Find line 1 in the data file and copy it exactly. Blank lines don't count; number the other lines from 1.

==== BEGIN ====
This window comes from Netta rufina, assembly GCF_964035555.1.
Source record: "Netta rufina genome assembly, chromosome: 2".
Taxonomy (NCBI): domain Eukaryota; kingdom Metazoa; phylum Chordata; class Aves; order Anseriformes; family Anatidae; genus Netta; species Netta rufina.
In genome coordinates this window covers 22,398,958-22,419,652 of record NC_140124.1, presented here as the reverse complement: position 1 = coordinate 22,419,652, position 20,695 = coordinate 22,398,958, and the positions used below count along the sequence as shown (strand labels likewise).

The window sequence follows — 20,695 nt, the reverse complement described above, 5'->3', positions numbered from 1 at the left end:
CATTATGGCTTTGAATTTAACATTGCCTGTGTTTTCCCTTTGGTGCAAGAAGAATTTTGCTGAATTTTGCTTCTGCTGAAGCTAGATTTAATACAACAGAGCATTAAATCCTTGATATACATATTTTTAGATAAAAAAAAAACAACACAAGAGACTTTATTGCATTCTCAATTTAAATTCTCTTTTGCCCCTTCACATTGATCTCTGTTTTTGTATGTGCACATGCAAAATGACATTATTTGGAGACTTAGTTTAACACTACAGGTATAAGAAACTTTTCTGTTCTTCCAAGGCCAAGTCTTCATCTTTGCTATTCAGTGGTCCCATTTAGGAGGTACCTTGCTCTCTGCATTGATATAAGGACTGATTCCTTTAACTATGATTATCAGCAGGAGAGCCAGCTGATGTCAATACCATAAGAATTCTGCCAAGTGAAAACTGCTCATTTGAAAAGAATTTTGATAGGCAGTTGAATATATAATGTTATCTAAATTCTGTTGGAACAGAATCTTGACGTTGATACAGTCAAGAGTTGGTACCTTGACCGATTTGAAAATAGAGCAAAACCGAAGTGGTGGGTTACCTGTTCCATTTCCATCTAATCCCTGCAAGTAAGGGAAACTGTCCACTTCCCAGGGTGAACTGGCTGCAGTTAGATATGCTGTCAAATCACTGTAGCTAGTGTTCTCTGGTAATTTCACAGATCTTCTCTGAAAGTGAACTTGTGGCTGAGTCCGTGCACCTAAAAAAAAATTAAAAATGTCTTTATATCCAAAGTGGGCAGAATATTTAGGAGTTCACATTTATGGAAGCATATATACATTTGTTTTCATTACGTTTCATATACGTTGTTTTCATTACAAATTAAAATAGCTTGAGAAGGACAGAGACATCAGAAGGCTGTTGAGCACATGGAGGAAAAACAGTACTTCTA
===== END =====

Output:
This window comes from Netta rufina, assembly GCF_964035555.1.